WPF Reflections


January 10, 2008  2:38 PM

ListView – finding the non selected item



Posted by: MarkWPF
WPF

Eh?

What I mean by the title is that sometimes when you are using a ListView, you want to find out the row that was used rather than the selected row.
The most likely scenario for this is when you have a button (or similar) as a column in the ListView. You want to be able to respond to the button click event and do something in relation to the row that it was clicked on.
Now you may (or may not) know that when you click on a button in this scenario, the row is not selected. This means that you cannot rely on using the currently selected item in the listview.
What you need to do is find the item pertaining to the row of the button that has been clicked. Actually this is quite easy because the button is part of the visual tree for the row, so you can just traverse up the visual tree to find it!

An example of how you would do this is:

private void btnAddSymbol_Click(object sender, RoutedEventArgs e)
{
                   DependencyObject dep = (DependencyObject)e.OriginalSource;
                  
while ((dep != null) && !(dep is ListViewItem)) { dep = VisualTreeHelper.GetParent(dep); }
                    
if (dep == null)
                                      
return;

SymbolList item = lvSystemWatchList.ItemContainerGenerator.ItemFromContainer(dep) as SymbolList;
if(item != null)
                  // do something

}

December 21, 2007  2:57 PM

InputBindings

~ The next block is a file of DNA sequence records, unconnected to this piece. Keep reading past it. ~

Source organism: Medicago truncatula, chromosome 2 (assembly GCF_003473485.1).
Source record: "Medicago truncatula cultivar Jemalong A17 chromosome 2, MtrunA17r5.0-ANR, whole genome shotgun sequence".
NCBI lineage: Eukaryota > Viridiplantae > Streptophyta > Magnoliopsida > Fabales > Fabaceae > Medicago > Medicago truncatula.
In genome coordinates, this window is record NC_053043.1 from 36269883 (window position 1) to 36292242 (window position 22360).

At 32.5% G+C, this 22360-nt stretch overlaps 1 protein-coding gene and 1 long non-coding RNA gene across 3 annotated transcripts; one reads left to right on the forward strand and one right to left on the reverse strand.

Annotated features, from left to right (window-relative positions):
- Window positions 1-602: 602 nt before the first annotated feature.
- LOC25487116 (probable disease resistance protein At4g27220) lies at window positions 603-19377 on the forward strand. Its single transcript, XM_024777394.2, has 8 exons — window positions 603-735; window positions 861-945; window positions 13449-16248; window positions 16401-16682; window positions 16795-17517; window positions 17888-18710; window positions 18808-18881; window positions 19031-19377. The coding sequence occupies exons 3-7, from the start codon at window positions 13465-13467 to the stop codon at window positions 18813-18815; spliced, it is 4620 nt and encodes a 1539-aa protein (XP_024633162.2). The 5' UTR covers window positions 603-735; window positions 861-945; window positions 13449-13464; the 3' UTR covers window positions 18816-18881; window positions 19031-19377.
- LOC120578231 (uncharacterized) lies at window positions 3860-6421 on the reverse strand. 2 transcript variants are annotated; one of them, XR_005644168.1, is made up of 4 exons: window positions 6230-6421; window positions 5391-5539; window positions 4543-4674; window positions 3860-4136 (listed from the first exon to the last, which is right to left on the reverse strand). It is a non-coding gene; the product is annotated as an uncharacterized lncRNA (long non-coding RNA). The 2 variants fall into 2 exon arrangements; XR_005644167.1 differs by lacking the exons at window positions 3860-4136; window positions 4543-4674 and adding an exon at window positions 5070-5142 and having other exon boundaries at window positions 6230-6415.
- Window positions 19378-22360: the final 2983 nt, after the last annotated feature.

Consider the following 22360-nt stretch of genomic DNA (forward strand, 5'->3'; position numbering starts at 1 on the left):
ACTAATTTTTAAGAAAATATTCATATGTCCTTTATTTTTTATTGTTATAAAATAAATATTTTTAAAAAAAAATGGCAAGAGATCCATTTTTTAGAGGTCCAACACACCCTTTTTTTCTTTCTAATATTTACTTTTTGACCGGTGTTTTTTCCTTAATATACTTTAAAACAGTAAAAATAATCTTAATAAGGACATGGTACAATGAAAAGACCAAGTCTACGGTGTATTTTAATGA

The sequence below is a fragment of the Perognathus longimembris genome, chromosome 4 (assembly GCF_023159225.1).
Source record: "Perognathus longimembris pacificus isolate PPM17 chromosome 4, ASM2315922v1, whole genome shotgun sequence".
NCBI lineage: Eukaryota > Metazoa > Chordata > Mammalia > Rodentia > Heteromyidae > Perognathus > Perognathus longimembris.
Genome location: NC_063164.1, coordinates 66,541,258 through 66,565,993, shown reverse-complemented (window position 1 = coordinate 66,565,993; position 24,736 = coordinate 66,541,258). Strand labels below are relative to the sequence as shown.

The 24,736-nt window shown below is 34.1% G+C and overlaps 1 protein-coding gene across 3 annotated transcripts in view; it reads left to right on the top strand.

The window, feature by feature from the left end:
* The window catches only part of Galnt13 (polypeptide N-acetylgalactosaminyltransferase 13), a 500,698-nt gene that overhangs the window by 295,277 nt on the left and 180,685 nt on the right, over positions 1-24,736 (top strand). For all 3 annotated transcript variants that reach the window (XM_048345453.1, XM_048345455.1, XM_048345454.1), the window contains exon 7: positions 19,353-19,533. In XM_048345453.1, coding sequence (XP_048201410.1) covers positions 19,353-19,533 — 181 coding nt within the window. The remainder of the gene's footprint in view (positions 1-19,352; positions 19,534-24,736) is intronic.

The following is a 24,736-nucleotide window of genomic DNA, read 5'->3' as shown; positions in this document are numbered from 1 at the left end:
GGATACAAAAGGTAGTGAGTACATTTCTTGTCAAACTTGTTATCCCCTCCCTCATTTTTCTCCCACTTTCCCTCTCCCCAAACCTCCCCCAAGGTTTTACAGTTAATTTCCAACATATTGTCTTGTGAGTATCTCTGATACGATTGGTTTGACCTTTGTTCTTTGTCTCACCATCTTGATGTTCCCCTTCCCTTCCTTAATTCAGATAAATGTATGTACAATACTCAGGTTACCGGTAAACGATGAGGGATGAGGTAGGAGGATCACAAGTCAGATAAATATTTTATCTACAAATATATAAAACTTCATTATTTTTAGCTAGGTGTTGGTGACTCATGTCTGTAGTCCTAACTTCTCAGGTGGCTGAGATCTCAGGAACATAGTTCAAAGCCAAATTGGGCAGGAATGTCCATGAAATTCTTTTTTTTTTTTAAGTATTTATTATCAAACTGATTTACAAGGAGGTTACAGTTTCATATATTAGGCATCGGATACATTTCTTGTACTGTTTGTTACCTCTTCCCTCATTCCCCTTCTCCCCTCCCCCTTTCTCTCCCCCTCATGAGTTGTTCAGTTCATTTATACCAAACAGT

Posted by: MarkWPF
WPF

Have you discovered InputBindings?

They allow you to specify a connection between an input device and a command. Examples of input devices are keyboard and mouse, and examples of commands being anything implemented with ICommand.

Therefore, you can add an InputBinding to take advantage of commands that you have already defined and bound in your CommandBindings section, eg:

<ListView.InputBindings>
           <
MouseBinding MouseAction=LeftDoubleClick Command={x:Static gcmd:RoutedCommands.ViewMyPosition} />
           <>KeyBinding >Key=>“B”  Modifiers=“Control”  Command=“ApplicationCommands.Open” />
</
ListView.InputBindings>

This allows you to double click the mouse and invoke the custom command ViewMyPosition, and press Control + B to invoke the built-in command Open


December 19, 2007  10:45 AM

Textbox with dynamic inlines



Posted by: MarkWPF
WPF

Have you, like me recently, discovered that you need to create specialised textblocks and add them to an existing TextBlock?

One example would be adding hyperlinks into a block of text.
The TextBlock element has the Inlines property to allow you do that. You can add as many Inline derived elements as you like. So you can add things like plain text, richer text, hyperlinks etc.